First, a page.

U.S. National Park Service
Juan Bautista de Anza National Historic Trail Gate at Painted Rock
Gate at Painted Rock Petroglyph Site

Photo: Ron Ory
  Maricopa County - To the Gila River and Agua Caliente

Counties on the trail from south to north: 

To download as a PDF, click here (912 Kb). Viewable with Adobe Acrobat Reader 
Map of Juan Bautista de Anza trail in Maricopa County
Sierra formed by boulders and black rocks, photo by Ron Ory On November 14, Father Font noted, "On leaving camp, we ascended a small sierra formed of boulders and black rough rocks piled up, but thereafter, the country is level...We forded it [the Gila River] without mishap..."

Photo: Ron Ory

Driving Directions for Auto Route

Interstate 8 (I-8) is the auto route from Pinal County. A combination of dirt and gravel roads, however, follow the historic route more closely. These include highway 238 from Mobile to Gila Bend and roads from Gila Bend past the Painted Rock Petroglyph Site to Hyder. To reach the Painted Rock Petroglyph Site, drive west on I-8 and exit at Painted Rock Dam Rd. (Exit 102) approximately 12.5 miles west of Gila Bend. Travel north (paved) 10.7 miles to Rocky Point Rd. (unpaved). The site is 0.6 miles west of Painted Rock Dam Rd. on Rocky Point Rd. To most easily continue to Yuma County, travel west on I-8.

Hiking/Biking Ideas

Immediately to the southeast and northeast of Gila Bend is the Sonoran Desert National Monument with its Maricopa Wilderness. A hiking trail is located near highway 238 between Mobile and Gila Bend in the Bureau of Land Management's (BLM) North Maricopa Mountains Wilderness. The BLM's Painted Rock Petroglyph Site has trails, camping and an Anza interpretive site.

Petroglyph pattern on gate
Petroglyph pattern on a gate at the Painted Rock Petroglyph Site

Photo: Ron Ory

Gila People

Gila (Pronounced "hee-la") Bend, near a sharp bend in the Gila River, is located near a prehistoric Hohokam Indian village. In 1699, Father Eusebio Francisco Kino visited a ranchería there, and it was again visited by Anza in 1774 and 1775. Called both Opas and Cocomaricopas in the diaries, the natives farmed wheat, maize (Indian corn), and calabazas (squash). They call themselves Pipatsje, 'people,' Maricopa being their Pima name, and spoke a language related to the Yuma, but had been at war with them. They allied themselves with the Pima (Gila River O'odham) whose language they could not understand. To this day, this alliance has remained, and many people of Maricopa descent reside with the O'odham.

Washing clothes
Washing clothes

Graphic: David Rickman
  About Your Visit to Maricopa County

Leaving Laguna del Hospital, the expedition traveled west through lands of the Opa and Cocomaricopa peoples. They left the Gila River to bypass its large bend to the north, rejoining the river again in the vicinity of Gila Bend. Renewing Anza's friendship with the natives along the river, Anza and the colonists followed the Gila River to Agua Caliente.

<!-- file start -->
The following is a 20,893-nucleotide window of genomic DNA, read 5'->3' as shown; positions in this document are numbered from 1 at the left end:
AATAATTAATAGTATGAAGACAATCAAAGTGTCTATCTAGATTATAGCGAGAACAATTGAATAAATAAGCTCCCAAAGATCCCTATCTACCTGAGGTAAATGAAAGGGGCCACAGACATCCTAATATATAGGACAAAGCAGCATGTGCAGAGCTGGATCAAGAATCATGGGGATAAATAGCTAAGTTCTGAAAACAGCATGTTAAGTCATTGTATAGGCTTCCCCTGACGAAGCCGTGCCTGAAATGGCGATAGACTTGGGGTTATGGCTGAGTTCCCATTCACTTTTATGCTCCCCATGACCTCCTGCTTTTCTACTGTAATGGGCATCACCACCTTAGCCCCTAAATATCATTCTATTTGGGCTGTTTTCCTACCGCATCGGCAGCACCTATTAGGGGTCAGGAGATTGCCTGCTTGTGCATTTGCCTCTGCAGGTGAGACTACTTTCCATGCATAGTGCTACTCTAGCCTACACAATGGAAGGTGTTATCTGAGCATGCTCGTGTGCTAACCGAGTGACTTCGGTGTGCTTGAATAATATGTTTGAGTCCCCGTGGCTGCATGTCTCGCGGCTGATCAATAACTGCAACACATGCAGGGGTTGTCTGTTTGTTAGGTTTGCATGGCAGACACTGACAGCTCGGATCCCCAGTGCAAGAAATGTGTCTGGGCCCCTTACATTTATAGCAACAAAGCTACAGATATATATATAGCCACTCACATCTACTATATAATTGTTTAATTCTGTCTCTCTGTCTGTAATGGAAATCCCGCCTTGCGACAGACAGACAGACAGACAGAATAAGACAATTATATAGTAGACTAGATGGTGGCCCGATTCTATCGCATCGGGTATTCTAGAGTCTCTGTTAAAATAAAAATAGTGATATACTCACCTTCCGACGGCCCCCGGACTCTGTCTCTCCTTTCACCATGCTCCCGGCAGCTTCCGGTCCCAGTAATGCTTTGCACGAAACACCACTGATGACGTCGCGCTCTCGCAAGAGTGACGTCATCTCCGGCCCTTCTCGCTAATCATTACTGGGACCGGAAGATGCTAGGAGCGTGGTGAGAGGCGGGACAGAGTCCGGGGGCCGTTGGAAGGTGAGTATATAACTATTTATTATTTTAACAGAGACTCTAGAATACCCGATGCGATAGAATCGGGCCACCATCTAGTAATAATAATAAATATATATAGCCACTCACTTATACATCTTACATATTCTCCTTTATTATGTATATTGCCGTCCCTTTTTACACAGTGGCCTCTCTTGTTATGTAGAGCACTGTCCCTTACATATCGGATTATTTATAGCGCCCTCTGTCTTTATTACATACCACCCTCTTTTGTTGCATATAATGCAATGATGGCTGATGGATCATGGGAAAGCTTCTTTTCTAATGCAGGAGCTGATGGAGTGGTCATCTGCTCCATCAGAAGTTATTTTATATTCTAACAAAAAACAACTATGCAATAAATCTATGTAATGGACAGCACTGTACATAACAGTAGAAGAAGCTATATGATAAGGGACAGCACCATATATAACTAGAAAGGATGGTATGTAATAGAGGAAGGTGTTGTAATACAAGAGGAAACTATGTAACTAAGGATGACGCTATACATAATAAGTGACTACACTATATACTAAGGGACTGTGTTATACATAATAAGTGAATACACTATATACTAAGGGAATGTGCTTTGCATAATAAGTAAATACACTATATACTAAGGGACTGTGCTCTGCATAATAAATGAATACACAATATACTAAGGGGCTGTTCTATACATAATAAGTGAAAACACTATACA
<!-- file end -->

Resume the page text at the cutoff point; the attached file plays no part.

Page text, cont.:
Sites of Interest

A. Gila Bend and Expedition Camps #26-28
At about one in the afternoon on November 7, 1775, the expedition left their "Lake of the Hospital" and made a tardeada west to a dry arroyo (Camp #26). A tardeada was two short marches between two places that had water that could not be made in one normal day's travel. The encampment for the night between the two spots (in this case, Camp #26) was without water other than what they were carrying. Anza remarked that their camp was in the neighborhood of the Pass of the Cocomaricopas. Today, west of this camp and somewhat parallel to Highway 238, the Sonoran Desert National Monument (BLM) has a trail where one can hike a portion of the second stage of the tardeada. On the 8th of November, the expedition camped at a village they called San Simón y Judas de Uparsoytac (Camp #27). They rested here until November 11, in part because a woman who had a stillborn baby (on November 2) needed rest. This gave the colonists time for some needed chores, as recorded by Font, "...Since we were camped on the bank of the river, the people were able to wash their clothing." While there, and again further on, Anza noted seeing more American Indians than during his first visit (1774), and attributed this to the peace with the Yuma people (Quechan) he helped secure during that time. Expedition Camps #27 and #28 were most likely located within the Gila Bend Indian Reservation, home today to the San Lucy District of the Tohono O'odham. Fortaleza, an important spiritual site, is located on top of a volcanic escarpment on the reservation in the vicinity of the town of Gila Bend. The site was probably settled about 1200 A.D. by migrants from the Tucson area, and contained three large reinforced adobe ceremonial chambers and rooms grouped in social units of two or three houses.